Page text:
If I were to ask how many readers of this article have one or more copies of the Bible in their house, I believe that the vast majority would manifest themselves in a positive way. If I also asked how many here have already read the Bible from cover to cover, I think the answer would be equally positive. However, the question I do not want to silence is: How much of the daily and annual Bible reading that Christians do is really being well understood, explained, and applied in life? How much of that reading is actually bringing transformation of thoughts, feelings, and will?
The Bible is not a book to be merely read, but a book to be studied, explained, and applied. In addition, although we popularly consider it a unique book, it is really a small collection of books, each with its own literary genres and subgenres, peculiarities, and writing styles. It is as the Christian writer, the messenger of Lord Ellen White, says:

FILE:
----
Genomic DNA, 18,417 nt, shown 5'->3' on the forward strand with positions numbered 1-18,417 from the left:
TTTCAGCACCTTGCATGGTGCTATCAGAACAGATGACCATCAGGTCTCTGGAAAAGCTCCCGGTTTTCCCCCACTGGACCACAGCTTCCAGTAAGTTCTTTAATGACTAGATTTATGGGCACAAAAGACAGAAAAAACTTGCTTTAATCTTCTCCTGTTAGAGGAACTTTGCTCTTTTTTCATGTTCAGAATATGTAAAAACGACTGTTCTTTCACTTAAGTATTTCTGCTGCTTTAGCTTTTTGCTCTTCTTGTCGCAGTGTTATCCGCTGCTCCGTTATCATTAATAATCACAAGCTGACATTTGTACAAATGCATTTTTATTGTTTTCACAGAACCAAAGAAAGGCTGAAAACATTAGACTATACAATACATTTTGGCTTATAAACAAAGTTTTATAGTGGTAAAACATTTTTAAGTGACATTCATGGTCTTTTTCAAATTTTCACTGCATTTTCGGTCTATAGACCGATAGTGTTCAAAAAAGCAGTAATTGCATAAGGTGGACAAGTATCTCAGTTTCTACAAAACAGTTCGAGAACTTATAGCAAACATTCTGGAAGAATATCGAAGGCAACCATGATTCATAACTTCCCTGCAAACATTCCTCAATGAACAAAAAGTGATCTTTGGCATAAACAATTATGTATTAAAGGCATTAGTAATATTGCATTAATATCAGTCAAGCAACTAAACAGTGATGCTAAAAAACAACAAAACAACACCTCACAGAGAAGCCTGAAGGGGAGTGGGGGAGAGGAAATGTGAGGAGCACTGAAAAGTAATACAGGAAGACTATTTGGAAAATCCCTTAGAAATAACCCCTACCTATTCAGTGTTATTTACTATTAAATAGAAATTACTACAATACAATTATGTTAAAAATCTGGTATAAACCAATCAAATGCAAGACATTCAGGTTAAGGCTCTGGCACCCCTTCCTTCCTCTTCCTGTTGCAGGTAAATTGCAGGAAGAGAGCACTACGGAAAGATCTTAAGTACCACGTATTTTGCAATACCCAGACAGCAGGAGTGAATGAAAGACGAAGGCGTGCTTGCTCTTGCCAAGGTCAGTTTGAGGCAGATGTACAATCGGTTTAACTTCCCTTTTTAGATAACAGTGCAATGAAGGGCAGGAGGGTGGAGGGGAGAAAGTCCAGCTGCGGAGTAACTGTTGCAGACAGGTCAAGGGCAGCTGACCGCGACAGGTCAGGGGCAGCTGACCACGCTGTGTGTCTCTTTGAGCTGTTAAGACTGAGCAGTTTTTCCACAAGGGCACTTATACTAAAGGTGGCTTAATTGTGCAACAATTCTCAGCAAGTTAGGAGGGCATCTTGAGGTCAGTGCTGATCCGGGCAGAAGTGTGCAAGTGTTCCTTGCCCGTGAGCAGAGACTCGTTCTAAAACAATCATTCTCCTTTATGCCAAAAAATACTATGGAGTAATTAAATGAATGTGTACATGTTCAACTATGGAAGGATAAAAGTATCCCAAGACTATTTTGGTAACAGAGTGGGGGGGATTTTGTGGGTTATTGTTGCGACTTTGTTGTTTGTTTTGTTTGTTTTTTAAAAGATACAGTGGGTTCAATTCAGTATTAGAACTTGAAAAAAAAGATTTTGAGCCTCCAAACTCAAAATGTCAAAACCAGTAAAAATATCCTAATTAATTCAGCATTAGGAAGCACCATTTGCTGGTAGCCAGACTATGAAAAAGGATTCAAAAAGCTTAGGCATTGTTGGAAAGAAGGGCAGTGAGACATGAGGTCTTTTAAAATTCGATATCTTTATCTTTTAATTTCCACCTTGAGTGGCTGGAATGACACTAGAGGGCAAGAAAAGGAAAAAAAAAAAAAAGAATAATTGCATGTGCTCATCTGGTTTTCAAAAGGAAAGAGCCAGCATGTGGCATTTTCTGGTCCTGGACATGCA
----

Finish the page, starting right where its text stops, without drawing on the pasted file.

“The Bible is written by inspired men, but it is not God's form of thought and expression. It is the form of humanity. God is not represented as a writer. Men often say that a certain expression does not seem like God. But God has not tested himself in the Bible by words, by logic, by rhetoric. The writers of the Bible were God's scribes, not his pen. Consider the different writers.
It is not the words of the Bible that are inspired, but men who were inspired. Inspiration does not work on man's words or expressions, but on the man himself, who is imbued with thoughts under the influence of the Holy Spirit. But the words are impressed by the individual mind. The divine mind is diffused. The divine mind and will combine with the human mind and will. In this way, the statements of man are the word of God ”. 
Importance of studying the Bible
The Bible is the written Word of God and, due to its transcendence, this word reaches all peoples, from all eras. However, we cannot forget that each book of the Bible has a primary audience; an era and a context that needs to be properly understood, before being applied in our context and reality.